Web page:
This is the pentose phosphate pathway; it will either go and form the ribose 5-phosphate, and then, the process goes and produces some NADPH to be used, and if the cell does not need it, it just continues the cycle like this, so that it produces NADPH for whatever it is that the cell needs.0752

OK, now, let's go ahead and take a look at the individual reactions of the oxidative phase.0767

I think I am going to go back to black for this one.0776

Let's look at glucose 6-phosphate here, 1, 2, here, here, here, here.0780

Let's go ahead and do this, bottom, top, bottom, C, O, and I have got PO32-.0787

The first step, I will go ahead and do that.0798

Let me get a little bit bigger; what the heck.0803

I have got that; I said we have got NADP+ coming in.0808

We have got NADPH coming out.0815

The enzyme for this is glucose 6-phosphate dehydrogenase, and it also requires magnesium 2+, most dehydrogenases do.0821

OK, now, this particular reaction, what it does is the following.0837

Yes, it is fine; OK, it actually ends up forming...that is that.0844

That is that; yes, I remembered it there.0854

OK, C, O, PO32-, we end up forming this thing called...actually, I will put the names in a minute.0857

And then, from here, let's go ahead and come down here.0869

OK, from here, an enzyme called - well, I will put the enzymes...lay out...let me put it here - lactonase.0874

This is a lactone; It is an ester, which is involved in a ring.0883

OK, 6-phosphoglucono-delta-lactone, I will write the names in just a minute.0888

It is just an ester, C, double bond O, C; it just happens to be in a ring.0892

That is what a lactone means; OK, now, this lactonase, actually, opens up the ring, and what you end up with is the following.0897

You end up with the...yes, let me put it...yes, it is fine, 1, 2, 3, 4, 5.0905

Let me make sure I have enough room here; I will go ahead and put the carbonyl up here.0913

It is that, and then, we have OH; and we have H.0920

We have H over here; we have OH over here, and then, we have our OH, our OH, and then, of course, we have our PO32-.0925

So, we actually open this up; now, the other reaction is going to be this one.0937

We are going to have NADP+ come in, NADPH come out, and this is also where CO2 comes out.0944

You know what, I am actually going to...sorry about that; I am going to put the CO2 on top, so that I can write the enzyme name underneath.0959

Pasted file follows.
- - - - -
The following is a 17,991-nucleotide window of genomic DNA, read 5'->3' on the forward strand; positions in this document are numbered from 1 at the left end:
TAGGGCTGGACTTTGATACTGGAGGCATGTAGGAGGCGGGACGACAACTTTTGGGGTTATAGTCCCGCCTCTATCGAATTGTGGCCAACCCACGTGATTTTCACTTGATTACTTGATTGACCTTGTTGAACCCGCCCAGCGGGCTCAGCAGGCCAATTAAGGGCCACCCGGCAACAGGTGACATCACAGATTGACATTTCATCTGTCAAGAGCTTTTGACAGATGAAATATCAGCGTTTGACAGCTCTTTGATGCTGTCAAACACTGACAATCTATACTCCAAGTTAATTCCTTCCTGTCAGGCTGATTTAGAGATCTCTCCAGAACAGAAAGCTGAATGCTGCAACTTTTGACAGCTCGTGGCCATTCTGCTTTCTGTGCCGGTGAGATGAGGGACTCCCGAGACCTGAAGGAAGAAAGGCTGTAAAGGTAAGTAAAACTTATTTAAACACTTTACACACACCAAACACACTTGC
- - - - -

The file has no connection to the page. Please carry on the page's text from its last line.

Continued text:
CO2 also leaves, and the enzyme here is 6-phosphoglucanate dehydrogenase.0965

OK, and what we end up forming is the following; the CO2, that is this CO2 right here that goes away.0984

The dehydrogenase part, what it, actually, ends up doing, it, actually, takes this hydrogen away, and it takes this hydrogen away to form a double bond at this carbon.0991

What you end up with is the following 5-carbon fragment.1002

I will go ahead and stay here, 1, 2, 3, 4, 5.1007

What you end up with is OH, H; what you end up with is a carbonyl.1012

You end up with OH; you end up with OH, and you end up with our PO32-.1018

This is the ribulose 5-phosphate; now, what happens here is this enzyme, pentose phosphate isomerase or isomerase, and what it does is it flips this and this.1023

The carbonyl, it turns this from a ketose into an aldose.1044

We have C, C, C, C, C, and now, the carbonyl ends up up here with an H; and the alcohol ends up here.1049

This is the ribose 5-phosphate, and I will go ahead and put a circle around the P for PO32-.1064

Now, let me go ahead and write the names in; I will go ahead and write this in blue.1070

This is our glucose 6-phosphate.1074

OK, this is 6-phosphogluco-delta-lactone.1078

Well, delta gluco, glucono, I do not know.1089

Glucono-delta-lactone, it does not really matter- gluco, glucono.1096

OK, this right here, this is 6-phosphoglucanate.1101

This is 6-phosphoglucanate.1108

That is that molecule right there; OK, this is ribulose 5-phosphate, and this is the ribose 5-phosphate.1116

You remember the names; the ketose has the U-L: ribulose-ribose, xylulose-xylose- things like that.1128

This is the ketose, ketone; this is the aldehyde version.1138

This is the oxidative phase; from here to the lactone to the phosphogluconate, it opens it up, and then, it decarboxylates.1142

This takes the CO2 off; it oxidizes, right?1151

It takes away couple of hydrogens, converts it to a carbonyl, and then, it flips the carbonyl and the alcohol, so it looks like that.1156

This is the oxidative phase; alright, let me see.1164

Is there anything else that I need to write here?1168

I have got the enzyme names; I have got the NADP, the NADPH.1172

I have the CO2, so again, CO2 is lost; that is this CO2.1175

OK, actually I should probably put this as +H+ because this is the H1180

This is the H; that is those 2 Hs right there.1184

In any oxidation with the NAD or NADP, you end up with NADH + H+, NADPH + H+.1188

OK, OK, now, let's go ahead and take a look...this is the oxidative phase.1196